I visited a friend’s house and gardens a few weekends ago for his birthday lunch and was taken on a tour of the gardens.
There is a formal garden behind the front of the house, with 120 year old yew and box hedging set in symmetrical patterns. Andrew explained that it requires continuous work and that the gardens have undergone some changes over the years, but there were some old plans that he had tried to adhere to as far as possible.
The alliums in this section of the formal yew hedging area of the garden are particularly stunning at this time of year and combined with grasses give an airy feel against the tall dark yew hedges.
The garden is home to some beautiful old trees, including an oak tree – the main trunk of which is at a jaunty 40 degree angle and looks somewhat out of kilter with the formal yew. There are some beautiful fruit trees, including these two medlar trees, which form a zig-zag branch shape that this rather unusual. Andrew related that an uncle had told him that the fruit needs to fall to the ground, left for a good few weeks, letting them become soft and juicy in a cool dry place – this ripening process is known as ‘bletting’. They can then be made into jam (more technically known as cheese) and jelly.
The kitchen garden is about an acre in total, and requires far too much maintenance and his children have mostly grown up and therefore they simply don’t need as many vegetables. It’s a quandary that many gardeners face, having too large a vegetable patch. Andrew is not sure what to do; there are some lovely wizened old apple trees in a little avenue and the broad beans are growing beautifully as are some rambling roses, but what to do with the rest of the space? We had various suggestions, but were not sure how to progress, a kitchen garden should be a working, productive space, but how to decrease on the maintenance? Any suggestions you may have would be welcome and passed on to Andrew for consideration.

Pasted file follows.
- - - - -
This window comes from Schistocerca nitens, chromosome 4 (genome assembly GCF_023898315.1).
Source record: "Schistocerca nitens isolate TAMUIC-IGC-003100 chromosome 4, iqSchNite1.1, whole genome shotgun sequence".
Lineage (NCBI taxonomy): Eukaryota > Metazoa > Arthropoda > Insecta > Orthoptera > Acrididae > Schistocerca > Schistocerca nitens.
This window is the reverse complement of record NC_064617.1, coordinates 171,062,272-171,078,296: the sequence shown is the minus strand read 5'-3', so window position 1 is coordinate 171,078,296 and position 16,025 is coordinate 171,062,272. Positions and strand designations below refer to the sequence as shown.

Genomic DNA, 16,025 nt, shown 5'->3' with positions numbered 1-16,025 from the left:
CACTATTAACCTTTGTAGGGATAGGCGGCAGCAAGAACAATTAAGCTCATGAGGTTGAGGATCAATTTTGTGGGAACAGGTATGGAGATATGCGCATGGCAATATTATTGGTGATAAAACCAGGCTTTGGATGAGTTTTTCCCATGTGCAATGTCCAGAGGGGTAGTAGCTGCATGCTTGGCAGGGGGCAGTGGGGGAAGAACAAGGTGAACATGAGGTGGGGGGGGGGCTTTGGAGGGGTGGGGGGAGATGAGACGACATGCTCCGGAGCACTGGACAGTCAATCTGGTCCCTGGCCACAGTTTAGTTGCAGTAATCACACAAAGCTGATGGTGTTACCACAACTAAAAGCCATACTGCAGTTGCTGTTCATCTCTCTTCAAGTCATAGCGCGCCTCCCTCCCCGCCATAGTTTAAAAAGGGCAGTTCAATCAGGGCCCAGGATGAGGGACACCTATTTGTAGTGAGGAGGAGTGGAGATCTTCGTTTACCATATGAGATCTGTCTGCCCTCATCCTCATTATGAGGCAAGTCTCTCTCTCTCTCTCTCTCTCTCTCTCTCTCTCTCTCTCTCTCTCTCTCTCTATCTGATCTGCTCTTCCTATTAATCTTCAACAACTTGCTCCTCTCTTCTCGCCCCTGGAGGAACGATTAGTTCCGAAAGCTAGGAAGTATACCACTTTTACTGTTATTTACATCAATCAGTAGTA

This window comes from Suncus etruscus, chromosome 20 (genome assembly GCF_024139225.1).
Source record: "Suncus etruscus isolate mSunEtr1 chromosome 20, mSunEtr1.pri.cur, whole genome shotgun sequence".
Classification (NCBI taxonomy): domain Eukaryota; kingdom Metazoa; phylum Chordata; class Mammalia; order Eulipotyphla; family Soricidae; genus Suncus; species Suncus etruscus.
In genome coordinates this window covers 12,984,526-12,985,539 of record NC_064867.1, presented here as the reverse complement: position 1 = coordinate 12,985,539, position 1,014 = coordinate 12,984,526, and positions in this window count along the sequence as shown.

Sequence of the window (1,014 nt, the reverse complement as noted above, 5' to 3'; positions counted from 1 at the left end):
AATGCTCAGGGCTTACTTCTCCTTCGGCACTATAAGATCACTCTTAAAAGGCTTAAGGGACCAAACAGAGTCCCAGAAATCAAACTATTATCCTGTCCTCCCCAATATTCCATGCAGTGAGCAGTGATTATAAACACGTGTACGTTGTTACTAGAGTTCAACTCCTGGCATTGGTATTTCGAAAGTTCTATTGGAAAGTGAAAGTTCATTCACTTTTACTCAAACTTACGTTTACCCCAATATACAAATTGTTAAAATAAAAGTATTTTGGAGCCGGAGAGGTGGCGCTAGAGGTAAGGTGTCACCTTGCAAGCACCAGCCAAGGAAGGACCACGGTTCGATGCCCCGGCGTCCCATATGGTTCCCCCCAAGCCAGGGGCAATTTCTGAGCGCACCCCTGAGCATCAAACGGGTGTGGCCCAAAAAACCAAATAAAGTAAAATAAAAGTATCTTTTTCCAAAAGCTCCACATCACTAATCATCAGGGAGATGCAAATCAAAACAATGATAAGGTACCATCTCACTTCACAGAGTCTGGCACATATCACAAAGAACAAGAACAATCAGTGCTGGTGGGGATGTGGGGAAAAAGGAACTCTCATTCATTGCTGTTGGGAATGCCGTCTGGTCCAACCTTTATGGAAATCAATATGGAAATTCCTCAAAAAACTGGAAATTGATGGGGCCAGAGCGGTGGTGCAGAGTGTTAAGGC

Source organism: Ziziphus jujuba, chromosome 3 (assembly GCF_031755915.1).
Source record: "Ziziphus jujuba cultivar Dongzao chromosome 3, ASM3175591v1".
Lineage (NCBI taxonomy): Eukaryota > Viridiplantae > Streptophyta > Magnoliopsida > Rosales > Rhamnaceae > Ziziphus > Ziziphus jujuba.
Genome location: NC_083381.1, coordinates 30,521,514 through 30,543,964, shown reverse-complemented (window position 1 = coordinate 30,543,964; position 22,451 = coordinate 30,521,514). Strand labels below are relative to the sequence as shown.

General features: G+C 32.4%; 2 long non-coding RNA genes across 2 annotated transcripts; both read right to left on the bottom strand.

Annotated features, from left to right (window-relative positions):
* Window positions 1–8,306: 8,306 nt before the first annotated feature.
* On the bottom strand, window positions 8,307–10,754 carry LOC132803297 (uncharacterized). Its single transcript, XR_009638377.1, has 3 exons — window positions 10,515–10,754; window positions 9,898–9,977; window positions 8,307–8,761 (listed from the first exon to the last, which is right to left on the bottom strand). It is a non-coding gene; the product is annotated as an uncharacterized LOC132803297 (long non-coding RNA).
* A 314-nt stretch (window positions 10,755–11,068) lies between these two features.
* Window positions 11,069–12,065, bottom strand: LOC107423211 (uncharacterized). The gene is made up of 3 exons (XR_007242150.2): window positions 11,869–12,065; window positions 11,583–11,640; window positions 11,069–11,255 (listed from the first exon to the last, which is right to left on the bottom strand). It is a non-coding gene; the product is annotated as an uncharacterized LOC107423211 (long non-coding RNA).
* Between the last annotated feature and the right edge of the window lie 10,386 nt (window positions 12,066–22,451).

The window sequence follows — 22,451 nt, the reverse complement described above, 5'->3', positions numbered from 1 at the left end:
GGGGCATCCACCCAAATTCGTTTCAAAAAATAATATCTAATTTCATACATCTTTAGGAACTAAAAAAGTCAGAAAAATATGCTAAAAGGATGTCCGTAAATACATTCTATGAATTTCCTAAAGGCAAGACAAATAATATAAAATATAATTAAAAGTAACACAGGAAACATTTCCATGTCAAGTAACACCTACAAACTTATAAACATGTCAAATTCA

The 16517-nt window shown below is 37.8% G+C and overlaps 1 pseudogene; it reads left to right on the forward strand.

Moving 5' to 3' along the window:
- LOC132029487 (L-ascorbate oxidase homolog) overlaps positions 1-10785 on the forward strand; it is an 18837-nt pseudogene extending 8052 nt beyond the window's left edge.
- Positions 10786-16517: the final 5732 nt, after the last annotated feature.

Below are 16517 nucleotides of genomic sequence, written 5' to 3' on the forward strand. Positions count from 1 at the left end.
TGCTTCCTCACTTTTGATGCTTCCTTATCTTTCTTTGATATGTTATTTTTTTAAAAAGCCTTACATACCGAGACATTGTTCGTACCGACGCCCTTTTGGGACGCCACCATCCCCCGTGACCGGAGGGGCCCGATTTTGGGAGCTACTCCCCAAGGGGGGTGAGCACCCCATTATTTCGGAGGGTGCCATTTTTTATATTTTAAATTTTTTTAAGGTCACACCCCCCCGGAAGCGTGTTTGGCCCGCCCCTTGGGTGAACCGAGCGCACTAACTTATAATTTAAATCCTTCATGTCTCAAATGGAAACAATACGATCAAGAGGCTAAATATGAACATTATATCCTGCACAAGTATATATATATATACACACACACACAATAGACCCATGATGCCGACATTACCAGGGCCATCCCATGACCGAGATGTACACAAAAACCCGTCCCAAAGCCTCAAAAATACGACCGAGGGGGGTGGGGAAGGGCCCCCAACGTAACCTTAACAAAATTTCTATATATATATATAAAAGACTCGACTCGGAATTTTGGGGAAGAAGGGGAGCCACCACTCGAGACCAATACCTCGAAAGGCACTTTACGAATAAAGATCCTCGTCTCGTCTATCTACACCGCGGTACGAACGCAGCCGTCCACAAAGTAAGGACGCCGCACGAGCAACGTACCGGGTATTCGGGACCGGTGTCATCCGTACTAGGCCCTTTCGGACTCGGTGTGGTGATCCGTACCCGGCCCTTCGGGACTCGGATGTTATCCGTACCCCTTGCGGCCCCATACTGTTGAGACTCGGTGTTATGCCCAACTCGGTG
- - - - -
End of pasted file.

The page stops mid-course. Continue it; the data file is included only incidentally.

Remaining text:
This round entrance at the top of the kitchen garden is rather unusual and adds an architectural finesse to the wall and looks out into the wooded wilderness area beyond.
We passed by a wonderful wisteria softening the angle of the orangery with a fig tree growing so well that figs will be on the menu late this summer or early autumn, depending on the amount of sun. It looks fabulous.
Returning to the house, there are a number of stunning Portuguese laurel trees, which are in flower right now and their symmetry give the lawns to the side of the house another formal dimension to the gardens.
Thank you, Andrew, for taking me round the gardens, for a simply delicious lunch and such great company. Happy Birthday.